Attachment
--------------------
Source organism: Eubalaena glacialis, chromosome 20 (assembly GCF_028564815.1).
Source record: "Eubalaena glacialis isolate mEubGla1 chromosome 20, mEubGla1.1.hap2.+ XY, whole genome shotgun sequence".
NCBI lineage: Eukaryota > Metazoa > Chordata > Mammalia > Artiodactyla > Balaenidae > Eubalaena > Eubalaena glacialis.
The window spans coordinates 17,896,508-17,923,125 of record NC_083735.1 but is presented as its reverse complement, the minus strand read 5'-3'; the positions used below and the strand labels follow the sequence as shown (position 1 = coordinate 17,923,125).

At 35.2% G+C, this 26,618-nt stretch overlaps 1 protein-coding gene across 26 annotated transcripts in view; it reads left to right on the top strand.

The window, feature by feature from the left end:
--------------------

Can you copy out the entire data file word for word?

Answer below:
Source organism: Eubalaena glacialis, chromosome 20 (assembly GCF_028564815.1).
Source record: "Eubalaena glacialis isolate mEubGla1 chromosome 20, mEubGla1.1.hap2.+ XY, whole genome shotgun sequence".
NCBI lineage: Eukaryota > Metazoa > Chordata > Mammalia > Artiodactyla > Balaenidae > Eubalaena > Eubalaena glacialis.
The window spans coordinates 17,896,508-17,923,125 of record NC_083735.1 but is presented as its reverse complement, the minus strand read 5'-3'; the positions used below and the strand labels follow the sequence as shown (position 1 = coordinate 17,923,125).

At 35.2% G+C, this 26,618-nt stretch overlaps 1 protein-coding gene across 26 annotated transcripts in view; it reads left to right on the top strand.

The window, feature by feature from the left end: